Harmonising Evidence-based medicine teaching: a study of the outcomes of e-learning in five European countries
1 The University of Birmingham, Edgbaston, Birmingham B15 2TG, UK
2 Birmingham Women's Hospital, Metchley Park Road, Edgbaston, Birmingham B15 2TG, UK
3 Agency for Quality in Medicine, Weglelystrasse 3, 10623 Berlin, Germany
4 University of Pécs, Department of Paediatrics, József Attila u. 7, Pécs, H-7623, Hungary
5 TUDOR, University of Szeged, Albert Szent-Gyorgyi Medical and Pharmacological Centre, Somogyi Bela ter 1, Szeged, H-6725, Hungary
6 CASPe (CASP Espana), Joaquin Orozco 6, 1°-F, 03006 Alicante, Spain
7 Academic Medical Center, University of Amsterdam, Department of Obstetrics and Gynaecology, Meibergdreef 9, 1105 AZ Amsterdam, The Netherlands
8 Academic Medical Center, University of Amsterdam, Department of Clinical Epidemiology and Biostatistics, Meibergdreef 9, 1105 AZ Amsterdam, Amsterdam, The Netherlands
9 CASPolska, 30-347 Krakow, ul. Wadowicka 3, Poland
10 Universitá Cattolica del Sacro Cuore, Via Emilia Parmense 84, 29100 Piacenza, Italy
11 Basel Institute for Clinical Epidemiology, Hebelstrasse 10, CH 4031 Basel, Switzerland
Citation and License
BMC Medical Education 2008, 8:27 doi:10.1186/1472-6920-8-27Published: 29 April 2008
We developed and evaluated the outcomes of an e-learning course for evidence based medicine (EBM) training in postgraduate medical education in different languages and settings across five European countries.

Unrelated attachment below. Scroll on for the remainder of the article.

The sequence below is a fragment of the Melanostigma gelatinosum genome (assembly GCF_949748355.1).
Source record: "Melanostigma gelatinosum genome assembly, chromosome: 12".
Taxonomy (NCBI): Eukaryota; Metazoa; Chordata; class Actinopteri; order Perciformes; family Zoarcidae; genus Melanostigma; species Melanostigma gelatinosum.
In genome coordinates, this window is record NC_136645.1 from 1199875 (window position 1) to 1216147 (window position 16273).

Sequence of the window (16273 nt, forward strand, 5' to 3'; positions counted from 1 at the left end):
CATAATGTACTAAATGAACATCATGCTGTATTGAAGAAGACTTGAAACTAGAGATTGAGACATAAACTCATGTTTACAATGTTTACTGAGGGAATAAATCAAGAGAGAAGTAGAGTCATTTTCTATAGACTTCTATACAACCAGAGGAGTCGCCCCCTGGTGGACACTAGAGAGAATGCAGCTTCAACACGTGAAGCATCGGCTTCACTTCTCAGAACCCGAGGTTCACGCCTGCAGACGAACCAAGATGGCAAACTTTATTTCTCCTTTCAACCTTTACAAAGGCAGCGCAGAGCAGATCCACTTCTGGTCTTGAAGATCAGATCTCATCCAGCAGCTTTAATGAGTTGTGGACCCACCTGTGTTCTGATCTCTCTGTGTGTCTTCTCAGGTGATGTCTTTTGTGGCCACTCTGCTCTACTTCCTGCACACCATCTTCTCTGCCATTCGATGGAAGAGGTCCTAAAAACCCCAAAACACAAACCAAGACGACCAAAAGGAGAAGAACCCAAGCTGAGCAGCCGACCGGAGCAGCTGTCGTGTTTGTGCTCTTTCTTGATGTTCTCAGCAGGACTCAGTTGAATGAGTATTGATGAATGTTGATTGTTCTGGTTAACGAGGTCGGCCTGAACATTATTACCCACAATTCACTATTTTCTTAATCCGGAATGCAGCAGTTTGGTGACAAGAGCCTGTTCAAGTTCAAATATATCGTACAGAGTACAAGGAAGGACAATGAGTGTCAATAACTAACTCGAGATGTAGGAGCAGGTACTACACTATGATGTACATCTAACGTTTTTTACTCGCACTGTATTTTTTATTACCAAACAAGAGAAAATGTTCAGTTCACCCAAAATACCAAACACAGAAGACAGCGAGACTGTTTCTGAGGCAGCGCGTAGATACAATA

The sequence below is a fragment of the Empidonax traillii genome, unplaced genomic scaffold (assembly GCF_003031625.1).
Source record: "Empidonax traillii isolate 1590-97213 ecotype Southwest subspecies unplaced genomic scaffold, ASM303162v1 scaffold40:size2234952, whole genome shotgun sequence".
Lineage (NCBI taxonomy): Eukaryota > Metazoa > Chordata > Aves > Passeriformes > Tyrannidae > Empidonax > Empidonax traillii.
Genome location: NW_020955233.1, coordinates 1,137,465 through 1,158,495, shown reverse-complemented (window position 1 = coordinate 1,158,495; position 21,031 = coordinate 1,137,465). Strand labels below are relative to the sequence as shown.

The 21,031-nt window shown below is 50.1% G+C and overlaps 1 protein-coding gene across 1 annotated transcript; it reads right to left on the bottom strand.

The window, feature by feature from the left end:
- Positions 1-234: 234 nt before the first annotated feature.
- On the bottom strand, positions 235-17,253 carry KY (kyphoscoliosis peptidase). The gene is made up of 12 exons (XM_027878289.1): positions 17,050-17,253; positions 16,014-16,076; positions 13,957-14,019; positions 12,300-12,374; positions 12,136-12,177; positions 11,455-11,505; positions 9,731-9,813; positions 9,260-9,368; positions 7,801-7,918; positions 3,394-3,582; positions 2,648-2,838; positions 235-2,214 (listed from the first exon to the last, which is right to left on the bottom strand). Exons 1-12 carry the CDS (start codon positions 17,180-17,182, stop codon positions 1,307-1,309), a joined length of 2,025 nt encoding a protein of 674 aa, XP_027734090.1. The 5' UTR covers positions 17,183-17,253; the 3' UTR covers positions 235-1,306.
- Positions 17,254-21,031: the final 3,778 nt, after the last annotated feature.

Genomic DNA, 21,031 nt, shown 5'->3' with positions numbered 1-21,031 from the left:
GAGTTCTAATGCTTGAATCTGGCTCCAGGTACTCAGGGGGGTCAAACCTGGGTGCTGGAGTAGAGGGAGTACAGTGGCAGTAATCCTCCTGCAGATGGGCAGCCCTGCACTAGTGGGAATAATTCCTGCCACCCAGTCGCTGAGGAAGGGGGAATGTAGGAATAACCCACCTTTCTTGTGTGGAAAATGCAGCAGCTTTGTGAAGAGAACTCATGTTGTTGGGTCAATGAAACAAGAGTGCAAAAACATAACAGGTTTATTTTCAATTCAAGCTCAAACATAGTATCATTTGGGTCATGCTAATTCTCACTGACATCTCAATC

We measured changes in knowledge and attitudes with well-developed assessment tools before and after administration of the course. The course consisted of five e-learning modules covering acquisition (formulating a question and search of the literature), appraisal, application and implementation of findings from systematic reviews of therapeutic interventions, each with interactive audio-visual learning materials of 15 to 20 minutes duration. The modules were prepared in English, Spanish, German and Hungarian. The course was delivered to 101 students from different specialties in Germany (psychiatrists), Hungary (mixture of specialties), Spain (general medical practitioners), Switzerland (obstetricians-gynaecologists) and the UK (obstetricians-gynaecologists). We analysed changes in scores across modules and countries.
On average across all countries, knowledge scores significantly improved from pre- to post-course for all five modules (p < 0.001). The improvements in scores were on average 1.87 points (14% of total score) for module 1, 1.81 points (26% of total score) for module 2, 1.9 points (11% of total score) for module 3, 1.9 points (12% of total score) for module 4 and 1.14 points (14% of total score) for module 5. In the country specific analysis, knowledge gain was not significant for module 4 in Spain, Switzerland and the UK, for module 3 in Spain and Switzerland and for module 2 in Spain. Compared to pre-course assessment, after completing the course participants felt more confident that they can assess research evidence and that the healthcare system in their country should have its own programme of research about clinical effectiveness.
E-learning in EBM can be harmonised for effective teaching and learning in different languages, educational settings and clinical specialties, paving the way for development of an international e-EBM course.